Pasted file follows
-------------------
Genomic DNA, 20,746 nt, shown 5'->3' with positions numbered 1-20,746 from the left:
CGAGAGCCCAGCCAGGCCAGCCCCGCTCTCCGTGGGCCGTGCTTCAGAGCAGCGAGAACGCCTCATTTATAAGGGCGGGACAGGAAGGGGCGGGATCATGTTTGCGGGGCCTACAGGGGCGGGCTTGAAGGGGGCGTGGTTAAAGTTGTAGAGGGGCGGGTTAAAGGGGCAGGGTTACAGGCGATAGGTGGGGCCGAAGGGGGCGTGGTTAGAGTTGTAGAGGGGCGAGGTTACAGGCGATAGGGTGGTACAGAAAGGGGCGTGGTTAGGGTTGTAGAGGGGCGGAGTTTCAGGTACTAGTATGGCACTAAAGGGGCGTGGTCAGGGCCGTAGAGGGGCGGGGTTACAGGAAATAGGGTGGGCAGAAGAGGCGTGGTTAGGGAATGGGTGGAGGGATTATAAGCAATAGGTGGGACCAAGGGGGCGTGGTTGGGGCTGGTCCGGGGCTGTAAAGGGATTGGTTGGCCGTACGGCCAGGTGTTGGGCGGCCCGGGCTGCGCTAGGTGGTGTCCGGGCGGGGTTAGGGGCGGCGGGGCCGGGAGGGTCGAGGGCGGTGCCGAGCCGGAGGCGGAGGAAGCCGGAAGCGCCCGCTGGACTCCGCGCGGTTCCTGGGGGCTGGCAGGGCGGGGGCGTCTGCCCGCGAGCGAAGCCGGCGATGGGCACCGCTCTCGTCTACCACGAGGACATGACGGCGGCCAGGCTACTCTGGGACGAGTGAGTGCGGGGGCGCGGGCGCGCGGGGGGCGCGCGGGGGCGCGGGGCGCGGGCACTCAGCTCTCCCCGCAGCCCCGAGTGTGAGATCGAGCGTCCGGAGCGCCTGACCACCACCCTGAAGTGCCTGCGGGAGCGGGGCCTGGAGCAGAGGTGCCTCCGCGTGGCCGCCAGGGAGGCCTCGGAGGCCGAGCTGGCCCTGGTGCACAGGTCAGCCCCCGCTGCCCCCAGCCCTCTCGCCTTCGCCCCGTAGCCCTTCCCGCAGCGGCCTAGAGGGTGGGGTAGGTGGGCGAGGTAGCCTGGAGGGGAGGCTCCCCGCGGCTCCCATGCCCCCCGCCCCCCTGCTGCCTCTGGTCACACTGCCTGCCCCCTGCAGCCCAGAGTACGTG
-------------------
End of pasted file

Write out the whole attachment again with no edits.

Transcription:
Genomic DNA, 20,746 nt, shown 5'->3' with positions numbered 1-20,746 from the left:
CGAGAGCCCAGCCAGGCCAGCCCCGCTCTCCGTGGGCCGTGCTTCAGAGCAGCGAGAACGCCTCATTTATAAGGGCGGGACAGGAAGGGGCGGGATCATGTTTGCGGGGCCTACAGGGGCGGGCTTGAAGGGGGCGTGGTTAAAGTTGTAGAGGGGCGGGTTAAAGGGGCAGGGTTACAGGCGATAGGTGGGGCCGAAGGGGGCGTGGTTAGAGTTGTAGAGGGGCGAGGTTACAGGCGATAGGGTGGTACAGAAAGGGGCGTGGTTAGGGTTGTAGAGGGGCGGAGTTTCAGGTACTAGTATGGCACTAAAGGGGCGTGGTCAGGGCCGTAGAGGGGCGGGGTTACAGGAAATAGGGTGGGCAGAAGAGGCGTGGTTAGGGAATGGGTGGAGGGATTATAAGCAATAGGTGGGACCAAGGGGGCGTGGTTGGGGCTGGTCCGGGGCTGTAAAGGGATTGGTTGGCCGTACGGCCAGGTGTTGGGCGGCCCGGGCTGCGCTAGGTGGTGTCCGGGCGGGGTTAGGGGCGGCGGGGCCGGGAGGGTCGAGGGCGGTGCCGAGCCGGAGGCGGAGGAAGCCGGAAGCGCCCGCTGGACTCCGCGCGGTTCCTGGGGGCTGGCAGGGCGGGGGCGTCTGCCCGCGAGCGAAGCCGGCGATGGGCACCGCTCTCGTCTACCACGAGGACATGACGGCGGCCAGGCTACTCTGGGACGAGTGAGTGCGGGGGCGCGGGCGCGCGGGGGGCGCGCGGGGGCGCGGGGCGCGGGCACTCAGCTCTCCCCGCAGCCCCGAGTGTGAGATCGAGCGTCCGGAGCGCCTGACCACCACCCTGAAGTGCCTGCGGGAGCGGGGCCTGGAGCAGAGGTGCCTCCGCGTGGCCGCCAGGGAGGCCTCGGAGGCCGAGCTGGCCCTGGTGCACAGGTCAGCCCCCGCTGCCCCCAGCCCTCTCGCCTTCGCCCCGTAGCCCTTCCCGCAGCGGCCTAGAGGGTGGGGTAGGTGGGCGAGGTAGCCTGGAGGGGAGGCTCCCCGCGGCTCCCATGCCCCCCGCCCCCCTGCTGCCTCTGGTCACACTGCCTGCCCCCTGCAGCCCAGAGTACGTG